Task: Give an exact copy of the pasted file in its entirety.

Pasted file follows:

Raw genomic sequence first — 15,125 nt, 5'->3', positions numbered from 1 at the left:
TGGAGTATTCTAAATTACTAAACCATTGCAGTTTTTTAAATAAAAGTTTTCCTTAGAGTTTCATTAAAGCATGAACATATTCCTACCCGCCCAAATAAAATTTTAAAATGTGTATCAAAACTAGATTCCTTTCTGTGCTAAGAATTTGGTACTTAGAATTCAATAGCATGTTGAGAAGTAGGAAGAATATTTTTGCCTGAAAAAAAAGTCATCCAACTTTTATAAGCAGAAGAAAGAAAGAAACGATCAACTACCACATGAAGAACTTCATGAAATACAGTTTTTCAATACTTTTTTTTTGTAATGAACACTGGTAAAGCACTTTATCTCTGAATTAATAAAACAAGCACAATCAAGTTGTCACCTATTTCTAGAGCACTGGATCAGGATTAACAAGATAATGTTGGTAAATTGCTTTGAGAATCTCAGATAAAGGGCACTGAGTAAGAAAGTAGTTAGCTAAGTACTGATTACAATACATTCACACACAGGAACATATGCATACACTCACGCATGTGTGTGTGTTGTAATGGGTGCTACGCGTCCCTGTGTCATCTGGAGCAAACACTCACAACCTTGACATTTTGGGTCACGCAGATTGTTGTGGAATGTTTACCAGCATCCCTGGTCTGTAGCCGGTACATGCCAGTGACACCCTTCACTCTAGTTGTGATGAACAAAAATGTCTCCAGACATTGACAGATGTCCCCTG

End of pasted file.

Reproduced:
Raw genomic sequence first — 15,125 nt, 5'->3', positions numbered from 1 at the left:
TGGAGTATTCTAAATTACTAAACCATTGCAGTTTTTTAAATAAAAGTTTTCCTTAGAGTTTCATTAAAGCATGAACATATTCCTACCCGCCCAAATAAAATTTTAAAATGTGTATCAAAACTAGATTCCTTTCTGTGCTAAGAATTTGGTACTTAGAATTCAATAGCATGTTGAGAAGTAGGAAGAATATTTTTGCCTGAAAAAAAAGTCATCCAACTTTTATAAGCAGAAGAAAGAAAGAAACGATCAACTACCACATGAAGAACTTCATGAAATACAGTTTTTCAATACTTTTTTTTTGTAATGAACACTGGTAAAGCACTTTATCTCTGAATTAATAAAACAAGCACAATCAAGTTGTCACCTATTTCTAGAGCACTGGATCAGGATTAACAAGATAATGTTGGTAAATTGCTTTGAGAATCTCAGATAAAGGGCACTGAGTAAGAAAGTAGTTAGCTAAGTACTGATTACAATACATTCACACACAGGAACATATGCATACACTCACGCATGTGTGTGTGTTGTAATGGGTGCTACGCGTCCCTGTGTCATCTGGAGCAAACACTCACAACCTTGACATTTTGGGTCACGCAGATTGTTGTGGAATGTTTACCAGCATCCCTGGTCTGTAGCCGGTACATGCCAGTGACACCCTTCACTCTAGTTGTGATGAACAAAAATGTCTCCAGACATTGACAGATGTCCCCTG